NEWLY MINTED: For his latest audio installation, Michael Kiley incorporated the sounds of trains braking and trucks moving across the bridge.
“I’m interested in how art can bring people to certain places and affect that place as a result,” says rocker/sound designer Michael Kiley. This past spring he created an iPhone app/sound installation called The Empty Air, which played a song that mutated as users walked around Rittenhouse Square. The music shed and added layers, disappearing behind ambient noise. On Tuesday he’ll release Animina, an installation that evolves as listeners walk from Second and Race to the tip of Race Street Pier. The linear route allowed Kiley and his musician friends to create something palindromic, with its many moving parts working even in reverse order.
City Paper: What drew you to Race Street Pier?
Michael Kiley: I wanted to have a project that brought people from a well-trafficked part of town to a less well-trafficked part of town that the city is trying to revitalize.
CP: How do you write a song that corresponds to a physical space?
MK: I start by recording the place and then I go back through those recordings and I find sounds that interest me and I make loops out of them. So, for this one, the first sound that you hear are the brakes of the El, which we’ve already heard about 10 times during this interview. They sing at, like, a D and an F sharp, which is a major third, and that really established a tonality right away. And then I just wrote a melody based on that key. And I used rhythms from being under the bridge and hearing the trucks go overhead.
CP: What goes into Animina besides the sound?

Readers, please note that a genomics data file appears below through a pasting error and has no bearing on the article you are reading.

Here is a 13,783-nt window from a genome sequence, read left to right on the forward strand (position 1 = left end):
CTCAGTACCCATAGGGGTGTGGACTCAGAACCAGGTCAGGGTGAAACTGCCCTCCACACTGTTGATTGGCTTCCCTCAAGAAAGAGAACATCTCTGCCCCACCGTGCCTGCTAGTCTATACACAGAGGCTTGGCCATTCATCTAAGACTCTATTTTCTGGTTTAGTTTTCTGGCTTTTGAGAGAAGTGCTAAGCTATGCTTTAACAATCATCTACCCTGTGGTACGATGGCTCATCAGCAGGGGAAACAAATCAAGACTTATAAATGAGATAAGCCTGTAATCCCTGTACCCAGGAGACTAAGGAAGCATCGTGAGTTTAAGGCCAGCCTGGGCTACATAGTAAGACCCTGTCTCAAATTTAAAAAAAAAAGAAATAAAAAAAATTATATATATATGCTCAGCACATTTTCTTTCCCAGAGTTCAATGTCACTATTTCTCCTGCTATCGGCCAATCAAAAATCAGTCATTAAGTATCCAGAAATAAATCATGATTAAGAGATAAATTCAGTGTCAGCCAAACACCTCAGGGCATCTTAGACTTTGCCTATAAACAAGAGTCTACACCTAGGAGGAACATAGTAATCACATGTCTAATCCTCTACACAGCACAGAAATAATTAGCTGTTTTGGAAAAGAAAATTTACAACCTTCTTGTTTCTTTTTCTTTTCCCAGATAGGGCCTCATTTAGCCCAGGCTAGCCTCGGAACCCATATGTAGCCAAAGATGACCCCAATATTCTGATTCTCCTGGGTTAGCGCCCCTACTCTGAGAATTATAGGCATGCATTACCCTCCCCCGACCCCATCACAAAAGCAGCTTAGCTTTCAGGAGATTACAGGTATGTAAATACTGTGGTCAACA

MK: What I’ve really been learning about throughout this process is how the technology can affect what I’ve made, and at a certain point it’s totally out of my hands. Because the technology of using the GPS to hear things depending on location is so erratic, your phone can think you’re in the totally wrong place. The best I can do is make suggestions as to what I think you should hear in one certain area, and then the phone kind of does the rest.
CP: Why use apps?
MK: I wanted to find a way to use smartphone technology in a way that opened you up. And sound really has the ability to be layered on top of our lives. It sort of exists in a way that draws our attention but can also allow us to do other things, especially something visible, whereas a video app really sucks you into the phone. So, I wanted to use the phone without engaging the phone, and this allows people to put their phone away and really see their surroundings. And hopefully by creating a soundtrack it really heightens that awareness, and you start to notice things you’ve never noticed before.
Starts Tue., Oct. 1, 99 cents, Second and Race Streets, themuralandthemint.com/animina.
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